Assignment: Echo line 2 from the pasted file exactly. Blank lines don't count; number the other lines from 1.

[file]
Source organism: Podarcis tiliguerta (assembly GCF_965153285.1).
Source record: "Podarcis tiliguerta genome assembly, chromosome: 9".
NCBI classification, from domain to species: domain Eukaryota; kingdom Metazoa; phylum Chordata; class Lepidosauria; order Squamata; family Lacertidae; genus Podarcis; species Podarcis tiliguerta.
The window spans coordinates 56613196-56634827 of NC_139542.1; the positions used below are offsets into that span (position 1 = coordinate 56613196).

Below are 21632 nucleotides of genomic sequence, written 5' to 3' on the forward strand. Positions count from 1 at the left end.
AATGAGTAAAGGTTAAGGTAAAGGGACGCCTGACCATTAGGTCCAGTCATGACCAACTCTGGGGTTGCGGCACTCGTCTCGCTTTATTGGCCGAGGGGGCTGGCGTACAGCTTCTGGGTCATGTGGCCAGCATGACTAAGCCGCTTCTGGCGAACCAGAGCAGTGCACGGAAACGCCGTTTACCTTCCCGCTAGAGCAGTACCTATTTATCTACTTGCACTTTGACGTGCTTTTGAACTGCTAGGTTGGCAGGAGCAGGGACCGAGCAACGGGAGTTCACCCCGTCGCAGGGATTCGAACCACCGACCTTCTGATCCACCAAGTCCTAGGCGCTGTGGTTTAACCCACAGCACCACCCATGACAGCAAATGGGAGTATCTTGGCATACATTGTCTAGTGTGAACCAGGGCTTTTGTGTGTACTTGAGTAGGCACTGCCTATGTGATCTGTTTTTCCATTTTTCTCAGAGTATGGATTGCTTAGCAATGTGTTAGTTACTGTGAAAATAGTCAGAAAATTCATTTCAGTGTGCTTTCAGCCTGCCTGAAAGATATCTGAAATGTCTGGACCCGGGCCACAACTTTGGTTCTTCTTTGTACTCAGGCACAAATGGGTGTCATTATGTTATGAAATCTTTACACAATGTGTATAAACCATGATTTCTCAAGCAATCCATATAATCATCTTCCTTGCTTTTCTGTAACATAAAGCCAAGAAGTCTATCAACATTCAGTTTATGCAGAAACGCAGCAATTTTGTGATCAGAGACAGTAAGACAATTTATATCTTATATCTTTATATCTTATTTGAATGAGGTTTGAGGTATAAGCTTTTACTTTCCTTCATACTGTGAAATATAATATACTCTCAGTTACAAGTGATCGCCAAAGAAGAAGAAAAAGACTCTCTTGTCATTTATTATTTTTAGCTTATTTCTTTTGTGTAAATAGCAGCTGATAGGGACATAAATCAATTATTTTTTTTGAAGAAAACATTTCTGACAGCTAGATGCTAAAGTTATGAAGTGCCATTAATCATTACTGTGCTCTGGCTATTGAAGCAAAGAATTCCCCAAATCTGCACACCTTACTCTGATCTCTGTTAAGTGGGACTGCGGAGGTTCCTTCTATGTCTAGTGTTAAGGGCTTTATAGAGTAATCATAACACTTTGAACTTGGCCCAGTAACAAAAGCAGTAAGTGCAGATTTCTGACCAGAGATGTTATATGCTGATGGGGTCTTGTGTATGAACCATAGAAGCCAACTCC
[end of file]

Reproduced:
Source record: "Podarcis tiliguerta genome assembly, chromosome: 9".